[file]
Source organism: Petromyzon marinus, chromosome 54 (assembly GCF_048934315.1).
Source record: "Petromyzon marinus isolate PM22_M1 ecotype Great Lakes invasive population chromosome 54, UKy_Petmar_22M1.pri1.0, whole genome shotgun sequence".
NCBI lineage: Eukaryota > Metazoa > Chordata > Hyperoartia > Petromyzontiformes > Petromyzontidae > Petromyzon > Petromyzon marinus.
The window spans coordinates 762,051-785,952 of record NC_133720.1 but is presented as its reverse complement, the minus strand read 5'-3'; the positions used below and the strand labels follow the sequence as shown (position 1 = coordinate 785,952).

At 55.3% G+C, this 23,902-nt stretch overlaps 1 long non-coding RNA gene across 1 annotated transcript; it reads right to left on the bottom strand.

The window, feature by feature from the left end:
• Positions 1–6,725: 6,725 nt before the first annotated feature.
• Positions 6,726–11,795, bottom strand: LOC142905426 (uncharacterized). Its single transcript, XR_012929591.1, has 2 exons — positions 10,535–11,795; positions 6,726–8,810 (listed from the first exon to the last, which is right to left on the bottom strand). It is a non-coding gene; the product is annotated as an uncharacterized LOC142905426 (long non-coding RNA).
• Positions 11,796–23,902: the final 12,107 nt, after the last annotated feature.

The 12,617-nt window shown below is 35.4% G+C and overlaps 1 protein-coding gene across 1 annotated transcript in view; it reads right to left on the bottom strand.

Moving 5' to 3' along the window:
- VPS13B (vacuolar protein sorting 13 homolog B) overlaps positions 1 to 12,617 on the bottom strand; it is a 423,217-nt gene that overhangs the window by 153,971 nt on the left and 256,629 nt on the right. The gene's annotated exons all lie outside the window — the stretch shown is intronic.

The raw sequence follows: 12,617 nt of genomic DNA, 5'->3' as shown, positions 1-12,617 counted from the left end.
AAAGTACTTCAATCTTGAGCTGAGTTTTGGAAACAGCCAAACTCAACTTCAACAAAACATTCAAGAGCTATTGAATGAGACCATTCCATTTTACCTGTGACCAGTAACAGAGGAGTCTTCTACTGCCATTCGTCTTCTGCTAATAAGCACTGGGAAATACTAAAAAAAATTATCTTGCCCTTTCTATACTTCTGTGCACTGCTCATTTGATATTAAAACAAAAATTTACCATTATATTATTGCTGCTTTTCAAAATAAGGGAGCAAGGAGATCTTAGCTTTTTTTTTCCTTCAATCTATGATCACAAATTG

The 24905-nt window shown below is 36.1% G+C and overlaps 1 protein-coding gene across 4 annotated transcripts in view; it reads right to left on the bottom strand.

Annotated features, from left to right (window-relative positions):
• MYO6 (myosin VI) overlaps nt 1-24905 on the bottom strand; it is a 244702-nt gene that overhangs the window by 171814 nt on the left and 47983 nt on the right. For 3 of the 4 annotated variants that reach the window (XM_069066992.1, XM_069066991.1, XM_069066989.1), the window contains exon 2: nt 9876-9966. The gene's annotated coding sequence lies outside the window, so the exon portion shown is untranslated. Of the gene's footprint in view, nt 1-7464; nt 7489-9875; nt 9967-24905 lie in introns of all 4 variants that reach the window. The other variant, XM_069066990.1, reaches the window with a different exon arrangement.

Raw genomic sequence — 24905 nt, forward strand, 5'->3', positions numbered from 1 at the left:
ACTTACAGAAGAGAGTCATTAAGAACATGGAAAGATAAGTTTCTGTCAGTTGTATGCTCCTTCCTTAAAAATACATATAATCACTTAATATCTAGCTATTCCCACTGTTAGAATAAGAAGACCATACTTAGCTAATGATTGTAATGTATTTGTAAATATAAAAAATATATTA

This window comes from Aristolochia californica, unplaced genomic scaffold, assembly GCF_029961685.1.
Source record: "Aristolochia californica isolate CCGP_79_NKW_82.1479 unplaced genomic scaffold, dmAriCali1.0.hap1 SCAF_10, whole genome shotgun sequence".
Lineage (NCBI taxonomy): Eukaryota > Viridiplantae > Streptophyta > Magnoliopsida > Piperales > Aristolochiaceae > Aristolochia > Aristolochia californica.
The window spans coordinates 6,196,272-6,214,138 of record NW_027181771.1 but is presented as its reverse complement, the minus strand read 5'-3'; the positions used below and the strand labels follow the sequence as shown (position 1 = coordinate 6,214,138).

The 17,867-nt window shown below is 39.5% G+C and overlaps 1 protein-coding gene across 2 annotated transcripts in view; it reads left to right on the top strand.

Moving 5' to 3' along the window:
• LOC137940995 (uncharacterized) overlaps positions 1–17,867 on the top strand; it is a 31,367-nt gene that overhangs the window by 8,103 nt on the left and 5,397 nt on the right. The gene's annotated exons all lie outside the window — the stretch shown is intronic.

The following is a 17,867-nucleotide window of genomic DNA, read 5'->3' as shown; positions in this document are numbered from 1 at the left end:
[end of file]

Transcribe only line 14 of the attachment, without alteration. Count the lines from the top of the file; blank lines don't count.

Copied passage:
AAAGTACTTCAATCTTGAGCTGAGTTTTGGAAACAGCCAAACTCAACTTCAACAAAACATTCAAGAGCTATTGAATGAGACCATTCCATTTTACCTGTGACCAGTAACAGAGGAGTCTTCTACTGCCATTCGTCTTCTGCTAATAAGCACTGGGAAATACTAAAAAAAATTATCTTGCCCTTTCTATACTTCTGTGCACTGCTCATTTGATATTAAAACAAAAATTTACCATTATATTATTGCTGCTTTTCAAAATAAGGGAGCAAGGAGATCTTAGCTTTTTTTTTCCTTCAATCTATGATCACAAATTG